Teams news

All 15 New Zealand players are expected to be available for the match. With Trent Boult and Tim Southee having had success at Hagley Oval as a pair, they are frontrunners to take the new balls on Saturday. The top order is relatively settled, but McCullum did mention that his team would keep an eye on the weather, and make late adjustments to the XI if necessary.

New Zealand: (probable) 1 Martin Guptill, 2 Brendon McCullum (capt), 3 Kane Williamson, 4 Ross Taylor, 5 Grant Elliott, 6 Luke Ronchi (wk), 7 Corey Anderson, 8 Daniel Vettori, 9 Tim Southee, 10 Adam Milne, 11 Trent Boult

Replacement quick Dushmantha Chameera landed in New Zealand on Thursday, and as such, does not have a great chance of playing in the first match. With Jeevan Mendis having hit a fifty against Zimbabwe on Wednesday, Sri Lanka may play him in the lower middle order again. Dimuth Karunaratne and Dinesh Chandimal are also competing for a middle-order spot. Karunaratne's decent outings in the warm-ups perhaps give him the edge.

Sri Lanka (probable): 1 Tillakaratne Dilshan, 2 Lahiru Thirimanne, 3 Kumar Sangakkara (wk), 4 Mahela Jayawardene, 5 Angelo Mathews (capt), 6 Dimuth Karunaratne/Dinesh Chandimal, 7 Jeevan Mendis, 8 Thisara Perera, 9 Nuwan Kulasekara, 10 Rangana Herath, 11 Lasith Malinga

Pitch and conditions

Mathews expected the Hagley Oval surface to be full of runs, but given Sri Lanka's recent troubles against high-quality swing bowling at this venue, he may think twice before batting first. If the outfield is going to be damp, and chances of a Duckworth-Lewis intervention are high, teams may prefer to chase anyway.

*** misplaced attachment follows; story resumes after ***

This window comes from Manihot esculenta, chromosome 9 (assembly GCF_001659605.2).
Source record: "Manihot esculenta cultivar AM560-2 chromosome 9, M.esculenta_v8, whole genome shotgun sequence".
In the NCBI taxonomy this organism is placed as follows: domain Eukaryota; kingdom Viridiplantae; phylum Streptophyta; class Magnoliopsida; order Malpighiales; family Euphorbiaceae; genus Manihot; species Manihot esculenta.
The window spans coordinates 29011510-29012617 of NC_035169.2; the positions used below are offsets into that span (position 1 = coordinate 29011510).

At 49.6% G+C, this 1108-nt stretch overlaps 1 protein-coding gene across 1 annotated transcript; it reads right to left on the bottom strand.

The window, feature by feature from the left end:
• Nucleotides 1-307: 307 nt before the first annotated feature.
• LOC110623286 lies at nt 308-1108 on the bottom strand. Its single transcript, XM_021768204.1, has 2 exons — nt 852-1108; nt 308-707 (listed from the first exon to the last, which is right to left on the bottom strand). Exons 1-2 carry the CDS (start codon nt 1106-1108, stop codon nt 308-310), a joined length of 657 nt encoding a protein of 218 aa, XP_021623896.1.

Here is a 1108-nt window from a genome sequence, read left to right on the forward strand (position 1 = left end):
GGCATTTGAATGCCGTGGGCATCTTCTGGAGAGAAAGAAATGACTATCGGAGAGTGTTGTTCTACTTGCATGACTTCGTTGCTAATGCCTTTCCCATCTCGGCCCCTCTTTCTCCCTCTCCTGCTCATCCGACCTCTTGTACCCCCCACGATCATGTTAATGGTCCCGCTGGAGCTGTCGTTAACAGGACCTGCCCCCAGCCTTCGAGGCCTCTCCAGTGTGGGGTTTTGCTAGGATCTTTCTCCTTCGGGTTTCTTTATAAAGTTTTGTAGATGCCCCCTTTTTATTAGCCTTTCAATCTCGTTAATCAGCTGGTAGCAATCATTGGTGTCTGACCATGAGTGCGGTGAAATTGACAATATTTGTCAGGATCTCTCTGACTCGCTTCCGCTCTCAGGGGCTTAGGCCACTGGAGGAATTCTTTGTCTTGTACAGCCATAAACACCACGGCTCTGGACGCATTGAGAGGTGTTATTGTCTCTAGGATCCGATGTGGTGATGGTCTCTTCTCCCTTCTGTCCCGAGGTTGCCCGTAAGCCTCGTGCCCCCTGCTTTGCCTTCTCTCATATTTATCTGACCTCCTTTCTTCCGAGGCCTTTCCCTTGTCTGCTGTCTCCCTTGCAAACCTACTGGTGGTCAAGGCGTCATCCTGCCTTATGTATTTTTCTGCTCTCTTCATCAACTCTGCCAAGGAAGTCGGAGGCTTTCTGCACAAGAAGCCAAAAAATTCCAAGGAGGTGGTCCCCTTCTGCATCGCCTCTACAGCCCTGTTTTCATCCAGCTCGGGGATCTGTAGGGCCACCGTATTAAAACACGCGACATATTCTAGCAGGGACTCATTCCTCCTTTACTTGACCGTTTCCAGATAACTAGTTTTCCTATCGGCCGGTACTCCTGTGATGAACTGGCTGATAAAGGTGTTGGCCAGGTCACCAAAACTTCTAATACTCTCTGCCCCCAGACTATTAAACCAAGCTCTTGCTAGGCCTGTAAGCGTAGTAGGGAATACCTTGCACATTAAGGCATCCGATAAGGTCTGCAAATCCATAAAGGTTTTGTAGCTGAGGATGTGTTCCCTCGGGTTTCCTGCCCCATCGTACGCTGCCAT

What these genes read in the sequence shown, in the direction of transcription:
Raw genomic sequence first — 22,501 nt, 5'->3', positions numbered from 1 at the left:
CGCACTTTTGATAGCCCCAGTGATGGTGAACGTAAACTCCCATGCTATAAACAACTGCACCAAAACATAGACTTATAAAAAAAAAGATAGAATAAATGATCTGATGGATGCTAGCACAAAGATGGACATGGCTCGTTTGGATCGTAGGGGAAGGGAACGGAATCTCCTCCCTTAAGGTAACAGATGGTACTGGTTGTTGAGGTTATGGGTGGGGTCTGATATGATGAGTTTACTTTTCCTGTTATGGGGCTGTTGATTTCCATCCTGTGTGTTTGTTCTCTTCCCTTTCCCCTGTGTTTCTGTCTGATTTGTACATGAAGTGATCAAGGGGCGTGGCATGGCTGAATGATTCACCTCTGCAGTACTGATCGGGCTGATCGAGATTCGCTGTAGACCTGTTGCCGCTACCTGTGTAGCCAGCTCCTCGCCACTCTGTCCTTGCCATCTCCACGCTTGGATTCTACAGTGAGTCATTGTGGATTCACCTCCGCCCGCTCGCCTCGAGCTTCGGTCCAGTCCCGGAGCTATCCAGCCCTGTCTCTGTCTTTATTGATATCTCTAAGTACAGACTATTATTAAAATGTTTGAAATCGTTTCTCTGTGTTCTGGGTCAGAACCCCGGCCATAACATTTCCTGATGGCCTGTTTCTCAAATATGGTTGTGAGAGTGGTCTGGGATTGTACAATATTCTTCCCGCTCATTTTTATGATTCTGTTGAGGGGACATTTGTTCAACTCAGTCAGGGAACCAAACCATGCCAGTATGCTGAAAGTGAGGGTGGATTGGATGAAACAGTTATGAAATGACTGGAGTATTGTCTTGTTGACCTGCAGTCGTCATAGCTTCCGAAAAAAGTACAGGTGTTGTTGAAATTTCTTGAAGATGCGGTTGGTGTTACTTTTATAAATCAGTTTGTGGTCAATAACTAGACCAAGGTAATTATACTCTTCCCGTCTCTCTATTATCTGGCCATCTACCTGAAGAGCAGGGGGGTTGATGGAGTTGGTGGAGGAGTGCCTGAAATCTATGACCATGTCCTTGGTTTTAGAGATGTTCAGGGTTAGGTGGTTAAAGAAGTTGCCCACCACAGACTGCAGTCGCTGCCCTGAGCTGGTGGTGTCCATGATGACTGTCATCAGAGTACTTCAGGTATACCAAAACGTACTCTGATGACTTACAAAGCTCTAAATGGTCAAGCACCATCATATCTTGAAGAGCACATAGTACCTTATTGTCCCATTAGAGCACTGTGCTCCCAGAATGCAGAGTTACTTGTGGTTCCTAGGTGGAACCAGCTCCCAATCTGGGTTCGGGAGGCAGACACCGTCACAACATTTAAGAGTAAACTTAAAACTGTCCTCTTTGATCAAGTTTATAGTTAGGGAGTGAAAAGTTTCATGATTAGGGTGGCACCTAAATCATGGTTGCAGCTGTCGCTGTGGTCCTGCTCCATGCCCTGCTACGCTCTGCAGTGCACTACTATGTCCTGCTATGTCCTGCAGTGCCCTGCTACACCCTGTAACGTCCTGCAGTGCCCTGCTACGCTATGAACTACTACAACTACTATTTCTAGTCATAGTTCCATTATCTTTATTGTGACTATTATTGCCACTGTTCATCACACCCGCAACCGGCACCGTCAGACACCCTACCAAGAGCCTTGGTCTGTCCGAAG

Stats and trivia

  • Kumar Sangakkara has 13,693 ODI runs. He requires 12 to overtake Ricky Ponting and move to second in the all-time list, behind Sachin Tendulkar.

  • To support the belief New Zealand are one of the three main contenders for the title, they have the third-best win/loss percentage in ODIs since the start of 2014 of teams appearing this tournament.

  • Lasith Malinga averages 23.89 against New Zealand. Against other top eight nations, he has only done better against West Indies.

  • Since the beginning of 2014, Kane Williamson's ODI average has increased by more than 10 runs - from 35.41 to 46.26

  • Sri Lanka have defeated New Zealand in their last five World Cup meetings. The last time New Zealand beat Sri Lanka in a World Cup was in 1992.


"We knew the expectation would rise so we were able to deal with that a while ago. One thing we discussed a lot is being really stable emotionally ourselves. The game has its ups and downs anyway without us adding our own ups and downs."
Brendon McCullum on dealing with the weight of a nation's hopes

"If it's a good wicket, we'll try and bat first. We've got the bowling to try and stop the opposition, but if we have to bowl first, we've got the experience in our batting lineup."
Angelo Mathews

Andrew Fidel Fernando is ESPNcricinfo's Sri Lanka correspondent. @andrewffernando